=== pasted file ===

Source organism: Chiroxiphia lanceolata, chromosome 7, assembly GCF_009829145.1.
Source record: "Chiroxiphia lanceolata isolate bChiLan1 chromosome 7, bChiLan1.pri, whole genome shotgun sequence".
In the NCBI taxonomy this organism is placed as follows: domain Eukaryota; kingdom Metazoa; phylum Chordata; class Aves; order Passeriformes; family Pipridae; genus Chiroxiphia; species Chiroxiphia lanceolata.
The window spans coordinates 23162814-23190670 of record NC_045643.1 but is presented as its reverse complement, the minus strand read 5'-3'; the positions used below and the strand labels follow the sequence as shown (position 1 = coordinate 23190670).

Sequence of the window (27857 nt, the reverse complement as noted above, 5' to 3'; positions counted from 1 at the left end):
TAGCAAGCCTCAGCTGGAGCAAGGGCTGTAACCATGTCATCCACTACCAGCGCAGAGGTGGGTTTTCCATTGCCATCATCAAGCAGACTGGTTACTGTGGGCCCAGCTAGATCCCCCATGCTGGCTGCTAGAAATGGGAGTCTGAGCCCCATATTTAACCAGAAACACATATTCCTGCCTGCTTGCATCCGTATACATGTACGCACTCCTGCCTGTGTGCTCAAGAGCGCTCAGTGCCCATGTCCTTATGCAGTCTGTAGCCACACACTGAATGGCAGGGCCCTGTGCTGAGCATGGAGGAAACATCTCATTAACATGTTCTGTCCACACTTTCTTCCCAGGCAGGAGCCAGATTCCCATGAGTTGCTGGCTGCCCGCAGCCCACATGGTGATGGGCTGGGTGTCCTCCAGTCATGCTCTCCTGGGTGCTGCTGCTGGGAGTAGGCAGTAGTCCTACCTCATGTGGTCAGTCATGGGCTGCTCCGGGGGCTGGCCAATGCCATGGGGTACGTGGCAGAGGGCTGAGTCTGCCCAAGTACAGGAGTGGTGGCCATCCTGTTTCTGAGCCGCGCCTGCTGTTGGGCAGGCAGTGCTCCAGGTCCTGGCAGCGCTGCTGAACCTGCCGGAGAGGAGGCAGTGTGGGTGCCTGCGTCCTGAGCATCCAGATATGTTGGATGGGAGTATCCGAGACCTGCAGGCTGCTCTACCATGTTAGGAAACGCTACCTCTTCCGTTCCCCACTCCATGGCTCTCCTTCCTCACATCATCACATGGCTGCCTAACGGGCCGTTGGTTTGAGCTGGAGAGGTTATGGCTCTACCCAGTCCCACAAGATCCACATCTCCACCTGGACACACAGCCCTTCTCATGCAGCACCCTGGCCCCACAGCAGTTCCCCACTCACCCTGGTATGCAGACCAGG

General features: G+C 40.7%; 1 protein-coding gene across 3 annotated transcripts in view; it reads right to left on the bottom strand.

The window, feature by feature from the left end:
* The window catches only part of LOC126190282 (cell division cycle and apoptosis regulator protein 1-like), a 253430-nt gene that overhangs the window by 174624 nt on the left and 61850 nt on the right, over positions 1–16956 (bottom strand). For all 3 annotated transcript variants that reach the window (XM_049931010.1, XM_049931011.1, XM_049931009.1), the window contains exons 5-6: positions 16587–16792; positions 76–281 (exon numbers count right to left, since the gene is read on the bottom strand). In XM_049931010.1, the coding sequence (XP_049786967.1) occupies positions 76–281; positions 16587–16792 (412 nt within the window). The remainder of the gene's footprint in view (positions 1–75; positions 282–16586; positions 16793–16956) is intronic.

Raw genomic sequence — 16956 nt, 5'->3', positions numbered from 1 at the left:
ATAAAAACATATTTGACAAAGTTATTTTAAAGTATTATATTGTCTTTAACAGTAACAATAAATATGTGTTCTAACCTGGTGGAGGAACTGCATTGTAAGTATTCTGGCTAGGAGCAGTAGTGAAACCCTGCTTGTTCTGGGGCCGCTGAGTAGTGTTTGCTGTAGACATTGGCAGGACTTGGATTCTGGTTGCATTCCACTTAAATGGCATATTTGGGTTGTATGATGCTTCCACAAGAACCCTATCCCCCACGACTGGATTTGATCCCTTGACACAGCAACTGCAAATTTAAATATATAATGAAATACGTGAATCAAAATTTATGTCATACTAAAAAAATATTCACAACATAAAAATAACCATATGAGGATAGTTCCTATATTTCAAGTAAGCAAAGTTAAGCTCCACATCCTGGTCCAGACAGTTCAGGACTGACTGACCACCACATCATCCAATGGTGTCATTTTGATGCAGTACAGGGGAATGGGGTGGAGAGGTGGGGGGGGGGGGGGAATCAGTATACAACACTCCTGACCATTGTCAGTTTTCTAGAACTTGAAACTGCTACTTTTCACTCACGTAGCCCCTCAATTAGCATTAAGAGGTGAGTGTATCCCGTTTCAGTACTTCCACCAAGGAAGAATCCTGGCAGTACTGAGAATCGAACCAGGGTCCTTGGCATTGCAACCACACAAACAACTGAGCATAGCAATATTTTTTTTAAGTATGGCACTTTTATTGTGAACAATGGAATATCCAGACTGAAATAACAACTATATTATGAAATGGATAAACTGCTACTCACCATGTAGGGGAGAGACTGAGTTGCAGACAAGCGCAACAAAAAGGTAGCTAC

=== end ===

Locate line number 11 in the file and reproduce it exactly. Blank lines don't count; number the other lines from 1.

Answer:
ATAAAAACATATTTGACAAAGTTATTTTAAAGTATTATATTGTCTTTAACAGTAACAATAAATATGTGTTCTAACCTGGTGGAGGAACTGCATTGTAAGTATTCTGGCTAGGAGCAGTAGTGAAACCCTGCTTGTTCTGGGGCCGCTGAGTAGTGTTTGCTGTAGACATTGGCAGGACTTGGATTCTGGTTGCATTCCACTTAAATGGCATATTTGGGTTGTATGATGCTTCCACAAGAACCCTATCCCCCACGACTGGATTTGATCCCTTGACACAGCAACTGCAAATTTAAATATATAATGAAATACGTGAATCAAAATTTATGTCATACTAAAAAAATATTCACAACATAAAAATAACCATATGAGGATAGTTCCTATATTTCAAGTAAGCAAAGTTAAGCTCCACATCCTGGTCCAGACAGTTCAGGACTGACTGACCACCACATCATCCAATGGTGTCATTTTGATGCAGTACAGGGGAATGGGGTGGAGAGGTGGGGGGGGGGGGGGAATCAGTATACAACACTCCTGACCATTGTCAGTTTTCTAGAACTTGAAACTGCTACTTTTCACTCACGTAGCCCCTCAATTAGCATTAAGAGGTGAGTGTATCCCGTTTCAGTACTTCCACCAAGGAAGAATCCTGGCAGTACTGAGAATCGAACCAGGGTCCTTGGCATTGCAACCACACAAACAACTGAGCATAGCAATATTTTTTTTAAGTATGGCACTTTTATTGTGAACAATGGAATATCCAGACTGAAATAACAACTATATTATGAAATGGATAAACTGCTACTCACCATGTAGGGGAGAGACTGAGTTGCAGACAAGCGCAACAAAAAGGTAGCTAC